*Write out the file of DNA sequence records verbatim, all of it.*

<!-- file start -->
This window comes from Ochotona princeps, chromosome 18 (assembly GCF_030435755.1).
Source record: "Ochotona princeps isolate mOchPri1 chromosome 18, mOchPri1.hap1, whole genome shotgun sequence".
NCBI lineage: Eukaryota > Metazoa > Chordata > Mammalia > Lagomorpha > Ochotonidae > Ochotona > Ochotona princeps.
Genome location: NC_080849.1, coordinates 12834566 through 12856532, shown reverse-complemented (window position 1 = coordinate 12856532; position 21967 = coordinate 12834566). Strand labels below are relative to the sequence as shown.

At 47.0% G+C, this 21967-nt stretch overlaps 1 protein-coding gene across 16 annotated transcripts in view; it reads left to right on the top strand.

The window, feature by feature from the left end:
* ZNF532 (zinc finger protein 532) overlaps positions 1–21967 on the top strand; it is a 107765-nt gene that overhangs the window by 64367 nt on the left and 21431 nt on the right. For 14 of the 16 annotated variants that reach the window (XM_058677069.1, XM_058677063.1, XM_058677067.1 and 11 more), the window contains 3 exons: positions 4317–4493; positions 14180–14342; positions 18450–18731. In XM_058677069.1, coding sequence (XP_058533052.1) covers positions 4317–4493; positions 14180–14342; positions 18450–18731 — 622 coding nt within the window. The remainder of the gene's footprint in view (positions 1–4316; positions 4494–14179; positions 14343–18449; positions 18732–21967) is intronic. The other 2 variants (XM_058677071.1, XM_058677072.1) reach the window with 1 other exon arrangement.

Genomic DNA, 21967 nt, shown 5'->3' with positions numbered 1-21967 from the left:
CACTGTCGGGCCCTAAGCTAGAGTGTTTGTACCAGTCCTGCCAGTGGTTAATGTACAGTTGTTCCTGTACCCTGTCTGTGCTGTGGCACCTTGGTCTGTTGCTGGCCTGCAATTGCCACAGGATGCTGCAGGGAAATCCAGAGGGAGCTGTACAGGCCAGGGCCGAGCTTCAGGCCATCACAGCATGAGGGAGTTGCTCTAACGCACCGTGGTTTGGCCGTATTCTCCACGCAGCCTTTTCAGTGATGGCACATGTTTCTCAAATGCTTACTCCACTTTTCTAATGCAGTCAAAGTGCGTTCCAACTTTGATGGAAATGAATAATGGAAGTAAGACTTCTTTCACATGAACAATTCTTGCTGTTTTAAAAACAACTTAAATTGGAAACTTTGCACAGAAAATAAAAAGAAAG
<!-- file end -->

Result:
This window comes from Ochotona princeps, chromosome 18 (assembly GCF_030435755.1).
Source record: "Ochotona princeps isolate mOchPri1 chromosome 18, mOchPri1.hap1, whole genome shotgun sequence".
NCBI lineage: Eukaryota > Metazoa > Chordata > Mammalia > Lagomorpha > Ochotonidae > Ochotona > Ochotona princeps.
Genome location: NC_080849.1, coordinates 12834566 through 12856532, shown reverse-complemented (window position 1 = coordinate 12856532; position 21967 = coordinate 12834566). Strand labels below are relative to the sequence as shown.

At 47.0% G+C, this 21967-nt stretch overlaps 1 protein-coding gene across 16 annotated transcripts in view; it reads left to right on the top strand.

The window, feature by feature from the left end:
* ZNF532 (zinc finger protein 532) overlaps positions 1–21967 on the top strand; it is a 107765-nt gene that overhangs the window by 64367 nt on the left and 21431 nt on the right. For 14 of the 16 annotated variants that reach the window (XM_058677069.1, XM_058677063.1, XM_058677067.1 and 11 more), the window contains 3 exons: positions 4317–4493; positions 14180–14342; positions 18450–18731. In XM_058677069.1, coding sequence (XP_058533052.1) covers positions 4317–4493; positions 14180–14342; positions 18450–18731 — 622 coding nt within the window. The remainder of the gene's footprint in view (positions 1–4316; positions 4494–14179; positions 14343–18449; positions 18732–21967) is intronic. The other 2 variants (XM_058677071.1, XM_058677072.1) reach the window with 1 other exon arrangement.

Genomic DNA, 21967 nt, shown 5'->3' with positions numbered 1-21967 from the left:
CACTGTCGGGCCCTAAGCTAGAGTGTTTGTACCAGTCCTGCCAGTGGTTAATGTACAGTTGTTCCTGTACCCTGTCTGTGCTGTGGCACCTTGGTCTGTTGCTGGCCTGCAATTGCCACAGGATGCTGCAGGGAAATCCAGAGGGAGCTGTACAGGCCAGGGCCGAGCTTCAGGCCATCACAGCATGAGGGAGTTGCTCTAACGCACCGTGGTTTGGCCGTATTCTCCACGCAGCCTTTTCAGTGATGGCACATGTTTCTCAAATGCTTACTCCACTTTTCTAATGCAGTCAAAGTGCGTTCCAACTTTGATGGAAATGAATAATGGAAGTAAGACTTCTTTCACATGAACAATTCTTGCTGTTTTAAAAACAACTTAAATTGGAAACTTTGCACAGAAAATAAAAAGAAAG